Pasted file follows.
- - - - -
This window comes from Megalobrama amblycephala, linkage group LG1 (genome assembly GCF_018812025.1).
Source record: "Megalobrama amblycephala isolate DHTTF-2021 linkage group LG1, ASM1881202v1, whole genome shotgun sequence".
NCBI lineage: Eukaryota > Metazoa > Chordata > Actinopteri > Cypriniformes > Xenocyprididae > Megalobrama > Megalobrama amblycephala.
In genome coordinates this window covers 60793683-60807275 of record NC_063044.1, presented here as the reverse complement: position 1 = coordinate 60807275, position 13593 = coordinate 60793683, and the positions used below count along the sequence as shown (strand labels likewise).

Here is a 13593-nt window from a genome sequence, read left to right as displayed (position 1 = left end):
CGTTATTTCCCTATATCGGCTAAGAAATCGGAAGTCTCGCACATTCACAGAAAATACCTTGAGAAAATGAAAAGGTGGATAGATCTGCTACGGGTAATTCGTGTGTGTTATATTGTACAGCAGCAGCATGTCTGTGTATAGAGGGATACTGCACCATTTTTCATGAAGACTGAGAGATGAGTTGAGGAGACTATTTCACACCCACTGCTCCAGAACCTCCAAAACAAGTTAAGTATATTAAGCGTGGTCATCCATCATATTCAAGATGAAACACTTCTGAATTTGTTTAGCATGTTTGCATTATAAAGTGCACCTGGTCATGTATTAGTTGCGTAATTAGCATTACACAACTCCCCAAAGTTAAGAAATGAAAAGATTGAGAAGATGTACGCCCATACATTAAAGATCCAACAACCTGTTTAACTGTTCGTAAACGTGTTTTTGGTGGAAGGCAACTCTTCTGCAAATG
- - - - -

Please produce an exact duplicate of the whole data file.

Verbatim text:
This window comes from Megalobrama amblycephala, linkage group LG1 (genome assembly GCF_018812025.1).
Source record: "Megalobrama amblycephala isolate DHTTF-2021 linkage group LG1, ASM1881202v1, whole genome shotgun sequence".
NCBI lineage: Eukaryota > Metazoa > Chordata > Actinopteri > Cypriniformes > Xenocyprididae > Megalobrama > Megalobrama amblycephala.
In genome coordinates this window covers 60793683-60807275 of record NC_063044.1, presented here as the reverse complement: position 1 = coordinate 60807275, position 13593 = coordinate 60793683, and the positions used below count along the sequence as shown (strand labels likewise).

Here is a 13593-nt window from a genome sequence, read left to right as displayed (position 1 = left end):
CGTTATTTCCCTATATCGGCTAAGAAATCGGAAGTCTCGCACATTCACAGAAAATACCTTGAGAAAATGAAAAGGTGGATAGATCTGCTACGGGTAATTCGTGTGTGTTATATTGTACAGCAGCAGCATGTCTGTGTATAGAGGGATACTGCACCATTTTTCATGAAGACTGAGAGATGAGTTGAGGAGACTATTTCACACCCACTGCTCCAGAACCTCCAAAACAAGTTAAGTATATTAAGCGTGGTCATCCATCATATTCAAGATGAAACACTTCTGAATTTGTTTAGCATGTTTGCATTATAAAGTGCACCTGGTCATGTATTAGTTGCGTAATTAGCATTACACAACTCCCCAAAGTTAAGAAATGAAAAGATTGAGAAGATGTACGCCCATACATTAAAGATCCAACAACCTGTTTAACTGTTCGTAAACGTGTTTTTGGTGGAAGGCAACTCTTCTGCAAATG